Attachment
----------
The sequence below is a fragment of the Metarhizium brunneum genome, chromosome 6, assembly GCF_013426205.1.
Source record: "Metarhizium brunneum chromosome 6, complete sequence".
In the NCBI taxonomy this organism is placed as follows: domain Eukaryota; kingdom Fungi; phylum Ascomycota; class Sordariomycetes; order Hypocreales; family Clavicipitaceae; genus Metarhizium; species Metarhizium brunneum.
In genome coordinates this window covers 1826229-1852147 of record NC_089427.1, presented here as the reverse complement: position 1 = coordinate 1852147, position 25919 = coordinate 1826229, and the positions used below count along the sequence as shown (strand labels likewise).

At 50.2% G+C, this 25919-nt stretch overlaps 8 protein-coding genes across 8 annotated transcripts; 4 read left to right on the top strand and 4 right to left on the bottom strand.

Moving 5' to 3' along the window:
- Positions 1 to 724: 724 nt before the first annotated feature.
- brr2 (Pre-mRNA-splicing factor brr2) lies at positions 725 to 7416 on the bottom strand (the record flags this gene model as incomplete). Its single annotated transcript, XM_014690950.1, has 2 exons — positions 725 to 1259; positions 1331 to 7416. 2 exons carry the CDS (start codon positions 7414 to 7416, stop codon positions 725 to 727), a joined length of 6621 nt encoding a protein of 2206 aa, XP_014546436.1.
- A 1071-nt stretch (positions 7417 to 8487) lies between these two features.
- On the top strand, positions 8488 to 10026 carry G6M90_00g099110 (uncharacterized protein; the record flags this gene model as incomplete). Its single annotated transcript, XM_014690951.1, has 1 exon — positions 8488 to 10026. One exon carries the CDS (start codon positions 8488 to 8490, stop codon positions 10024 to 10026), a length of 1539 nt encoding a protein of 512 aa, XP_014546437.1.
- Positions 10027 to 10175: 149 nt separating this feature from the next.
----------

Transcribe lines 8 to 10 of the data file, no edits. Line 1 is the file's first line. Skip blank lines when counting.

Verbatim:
- brr2 (Pre-mRNA-splicing factor brr2) lies at positions 725 to 7416 on the bottom strand (the record flags this gene model as incomplete). Its single annotated transcript, XM_014690950.1, has 2 exons — positions 725 to 1259; positions 1331 to 7416. 2 exons carry the CDS (start codon positions 7414 to 7416, stop codon positions 725 to 727), a joined length of 6621 nt encoding a protein of 2206 aa, XP_014546436.1.
- A 1071-nt stretch (positions 7417 to 8487) lies between these two features.
- On the top strand, positions 8488 to 10026 carry G6M90_00g099110 (uncharacterized protein; the record flags this gene model as incomplete). Its single annotated transcript, XM_014690951.1, has 1 exon — positions 8488 to 10026. One exon carries the CDS (start codon positions 8488 to 8490, stop codon positions 10024 to 10026), a length of 1539 nt encoding a protein of 512 aa, XP_014546437.1.